Another vital use of connected systems throughout a facility is for predictive maintenance. It is better to know in advance when to change lights or update other devices. If a surprise problem arises, the company must arrange for an extra maintenance trip, which costs more and is an inconvenience that interrupts productivity.

Operational efficiencies such as these make a facility or energy manager’s work run significantly more smoothly.

5. Reporting
More and more facility managers in commercial and industrial buildings have been rolling out building energy management systems (BEMS), which are able to take advantage of Enterprise IoT, and as they do so they are searching for better and easier ways to analyze and make use of the information that they are now able to gather. When investigating BEMS, look beyond dashboards and graphs to see whether enhanced analytics are easy to access and read. In addition, consider consultants who can provide audits and turn data into actionable recommendations and solutions.
Recommendations on moving forward

“Building energy management systems will be demanded more; they will enable higher level decision making based on all the systems being tied together,” says Noah Goldstein, Research Director with Navigant.

As companies start thinking about integrating their wireless systems, they need to begin pushing vendors and suppliers, recommends Goldstein. “Be proactive. Tell them, ‘I want an integrated system rather than what you’ve got on the shelf. I think that if vendors are pushed and they know it’s something they can sell in the market, they will develop and supply it.”

As you begin working on your long-term energy management goals, become well versed on the IT side of facility management. Work with IT to ensure that the underlying technology is capable of being deployed across all building types and spaces. This may include large or small commercial office buildings, warehouses or retail locations, across a handful or many thousands of such buildings. The IoT network infrastructure must also be sufficiently pervasive in and around the building to ensure that devices can be added easily, both during initial deployment and later during expansion, without requiring significant support.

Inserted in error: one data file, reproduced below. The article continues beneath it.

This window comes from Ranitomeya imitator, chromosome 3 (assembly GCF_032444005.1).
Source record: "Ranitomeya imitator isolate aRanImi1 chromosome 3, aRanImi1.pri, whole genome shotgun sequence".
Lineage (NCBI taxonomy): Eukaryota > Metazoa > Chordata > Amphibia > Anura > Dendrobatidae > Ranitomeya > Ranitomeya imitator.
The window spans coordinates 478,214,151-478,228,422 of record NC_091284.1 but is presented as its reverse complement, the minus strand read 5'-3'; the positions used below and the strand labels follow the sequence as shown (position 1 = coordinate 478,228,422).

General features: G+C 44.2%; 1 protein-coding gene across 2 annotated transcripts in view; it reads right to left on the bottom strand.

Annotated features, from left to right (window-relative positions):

Consider putting some training programs in place, both for facility managers and their teams as well as for the C-suite. It is important to have meetings between the IT department and facility managers. By telling IT what you are considering and asking how it will affect them, it allows for the opportunity to make sure the plans will work, that security ramifications are considered, and that backup plans are in place.

Additionally, work to understand the relationship you have with all your utilities, across all your locations. Many utilities offer free programs to help facilities improve energy efficiency, so make certain you’re taking advantage of those offerings
“Find a system that is cost effective and that will bring you a payback in the near term, but also one that in the future will allow you to take advantage of the next generation of applications and services,” says Proudian.


This report was first published by Daintree Networks. Read Part 1 here. Download the entire report here

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By William (Bill) Burr

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Gordon M